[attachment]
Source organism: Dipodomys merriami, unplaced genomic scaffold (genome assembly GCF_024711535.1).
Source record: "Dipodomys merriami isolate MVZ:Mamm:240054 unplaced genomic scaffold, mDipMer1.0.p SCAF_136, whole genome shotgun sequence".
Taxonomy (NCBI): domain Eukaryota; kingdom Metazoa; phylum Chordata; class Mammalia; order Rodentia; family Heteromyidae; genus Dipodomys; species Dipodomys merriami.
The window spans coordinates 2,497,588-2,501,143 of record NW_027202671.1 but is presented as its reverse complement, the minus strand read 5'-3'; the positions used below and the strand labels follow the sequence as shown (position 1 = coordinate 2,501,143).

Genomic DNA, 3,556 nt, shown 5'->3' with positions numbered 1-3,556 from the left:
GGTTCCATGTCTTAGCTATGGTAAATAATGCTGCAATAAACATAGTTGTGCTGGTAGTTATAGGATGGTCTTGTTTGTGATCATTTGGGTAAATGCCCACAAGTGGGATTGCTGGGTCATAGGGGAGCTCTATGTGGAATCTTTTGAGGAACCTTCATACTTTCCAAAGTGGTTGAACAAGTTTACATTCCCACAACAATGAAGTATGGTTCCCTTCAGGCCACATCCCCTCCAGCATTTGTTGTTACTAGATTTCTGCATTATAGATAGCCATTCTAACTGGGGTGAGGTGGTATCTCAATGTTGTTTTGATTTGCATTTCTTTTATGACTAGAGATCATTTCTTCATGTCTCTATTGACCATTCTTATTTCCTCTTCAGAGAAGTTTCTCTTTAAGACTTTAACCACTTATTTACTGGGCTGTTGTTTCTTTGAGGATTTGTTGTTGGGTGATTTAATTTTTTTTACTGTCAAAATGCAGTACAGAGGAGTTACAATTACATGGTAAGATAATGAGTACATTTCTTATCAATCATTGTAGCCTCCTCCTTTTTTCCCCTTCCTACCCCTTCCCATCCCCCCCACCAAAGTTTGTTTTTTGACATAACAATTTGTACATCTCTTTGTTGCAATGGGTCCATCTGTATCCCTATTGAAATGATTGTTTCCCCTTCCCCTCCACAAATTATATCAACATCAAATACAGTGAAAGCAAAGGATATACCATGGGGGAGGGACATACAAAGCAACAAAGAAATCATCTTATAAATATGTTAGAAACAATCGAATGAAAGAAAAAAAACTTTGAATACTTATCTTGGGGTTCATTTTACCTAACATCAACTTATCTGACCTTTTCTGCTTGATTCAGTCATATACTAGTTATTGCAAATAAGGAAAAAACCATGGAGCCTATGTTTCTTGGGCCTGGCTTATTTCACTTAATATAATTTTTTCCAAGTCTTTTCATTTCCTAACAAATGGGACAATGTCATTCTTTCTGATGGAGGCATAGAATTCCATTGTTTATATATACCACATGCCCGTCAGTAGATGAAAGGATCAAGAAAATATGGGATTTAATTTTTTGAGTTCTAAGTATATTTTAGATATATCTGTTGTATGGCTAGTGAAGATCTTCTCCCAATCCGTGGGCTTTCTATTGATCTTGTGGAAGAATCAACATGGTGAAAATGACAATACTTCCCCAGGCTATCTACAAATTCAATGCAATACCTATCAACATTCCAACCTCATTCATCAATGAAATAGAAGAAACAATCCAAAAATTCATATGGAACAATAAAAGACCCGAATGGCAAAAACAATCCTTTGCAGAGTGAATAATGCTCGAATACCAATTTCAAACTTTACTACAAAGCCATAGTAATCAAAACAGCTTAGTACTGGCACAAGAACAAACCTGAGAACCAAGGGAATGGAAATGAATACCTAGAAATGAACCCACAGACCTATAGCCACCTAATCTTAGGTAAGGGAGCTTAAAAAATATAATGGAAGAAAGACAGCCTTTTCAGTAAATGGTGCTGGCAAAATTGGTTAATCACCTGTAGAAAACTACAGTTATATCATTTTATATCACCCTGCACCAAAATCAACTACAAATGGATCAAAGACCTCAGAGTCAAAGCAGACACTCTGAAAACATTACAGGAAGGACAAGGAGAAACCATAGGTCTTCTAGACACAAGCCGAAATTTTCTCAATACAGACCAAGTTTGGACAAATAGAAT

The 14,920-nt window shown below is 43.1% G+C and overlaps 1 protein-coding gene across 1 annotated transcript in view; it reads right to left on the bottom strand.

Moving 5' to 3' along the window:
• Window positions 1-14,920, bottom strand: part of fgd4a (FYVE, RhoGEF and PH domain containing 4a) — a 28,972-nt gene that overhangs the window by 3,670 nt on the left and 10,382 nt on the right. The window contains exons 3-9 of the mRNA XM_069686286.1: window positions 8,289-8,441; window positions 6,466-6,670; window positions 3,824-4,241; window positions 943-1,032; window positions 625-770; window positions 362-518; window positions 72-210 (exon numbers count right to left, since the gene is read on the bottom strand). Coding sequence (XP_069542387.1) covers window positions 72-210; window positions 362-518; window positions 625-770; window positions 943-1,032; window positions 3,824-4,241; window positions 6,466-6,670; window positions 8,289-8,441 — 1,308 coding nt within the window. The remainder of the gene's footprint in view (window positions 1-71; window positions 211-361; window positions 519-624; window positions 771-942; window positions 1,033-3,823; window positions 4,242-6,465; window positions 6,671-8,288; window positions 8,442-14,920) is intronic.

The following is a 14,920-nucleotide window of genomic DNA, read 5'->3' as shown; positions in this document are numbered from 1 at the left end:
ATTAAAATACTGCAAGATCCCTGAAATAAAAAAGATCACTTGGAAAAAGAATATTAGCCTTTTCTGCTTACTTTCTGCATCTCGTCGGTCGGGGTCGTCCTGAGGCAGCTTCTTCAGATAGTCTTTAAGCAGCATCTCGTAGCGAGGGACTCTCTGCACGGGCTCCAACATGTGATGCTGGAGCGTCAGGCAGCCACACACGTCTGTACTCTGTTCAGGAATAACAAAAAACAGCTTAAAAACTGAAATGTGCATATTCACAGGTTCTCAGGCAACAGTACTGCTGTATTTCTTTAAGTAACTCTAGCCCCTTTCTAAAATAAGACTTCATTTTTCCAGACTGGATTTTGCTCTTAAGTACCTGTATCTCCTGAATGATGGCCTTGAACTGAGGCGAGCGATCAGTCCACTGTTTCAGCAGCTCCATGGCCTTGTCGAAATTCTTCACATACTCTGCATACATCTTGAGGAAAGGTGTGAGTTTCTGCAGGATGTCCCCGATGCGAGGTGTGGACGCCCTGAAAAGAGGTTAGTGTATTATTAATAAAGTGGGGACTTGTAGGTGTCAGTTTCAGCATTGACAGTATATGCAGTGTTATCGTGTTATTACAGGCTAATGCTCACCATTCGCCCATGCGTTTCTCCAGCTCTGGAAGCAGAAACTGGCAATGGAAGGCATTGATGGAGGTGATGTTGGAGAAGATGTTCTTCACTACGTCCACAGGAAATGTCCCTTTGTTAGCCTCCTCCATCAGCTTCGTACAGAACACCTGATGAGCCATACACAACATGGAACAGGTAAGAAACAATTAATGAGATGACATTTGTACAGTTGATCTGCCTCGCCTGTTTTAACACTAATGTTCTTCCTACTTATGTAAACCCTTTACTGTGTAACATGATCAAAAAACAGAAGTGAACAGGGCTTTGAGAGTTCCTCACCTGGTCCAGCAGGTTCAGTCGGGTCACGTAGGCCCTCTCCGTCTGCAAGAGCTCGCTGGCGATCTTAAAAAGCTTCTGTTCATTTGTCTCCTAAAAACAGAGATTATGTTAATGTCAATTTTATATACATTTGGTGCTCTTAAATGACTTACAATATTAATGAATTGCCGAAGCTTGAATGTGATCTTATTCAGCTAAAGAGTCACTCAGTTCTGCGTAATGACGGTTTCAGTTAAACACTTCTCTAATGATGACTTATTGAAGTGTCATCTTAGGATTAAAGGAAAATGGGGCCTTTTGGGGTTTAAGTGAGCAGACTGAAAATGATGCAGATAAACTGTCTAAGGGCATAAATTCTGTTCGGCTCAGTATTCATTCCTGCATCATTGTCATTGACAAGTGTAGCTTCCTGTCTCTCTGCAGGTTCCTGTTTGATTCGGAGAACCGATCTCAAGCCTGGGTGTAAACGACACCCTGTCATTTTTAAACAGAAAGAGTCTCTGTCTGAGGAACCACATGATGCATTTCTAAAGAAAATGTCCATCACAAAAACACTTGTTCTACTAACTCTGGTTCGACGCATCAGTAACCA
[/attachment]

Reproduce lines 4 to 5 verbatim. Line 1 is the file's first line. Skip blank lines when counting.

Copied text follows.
The window spans coordinates 2,497,588-2,501,143 of record NW_027202671.1 but is presented as its reverse complement, the minus strand read 5'-3'; the positions used below and the strand labels follow the sequence as shown (position 1 = coordinate 2,501,143).

Genomic DNA, 3,556 nt, shown 5'->3' with positions numbered 1-3,556 from the left: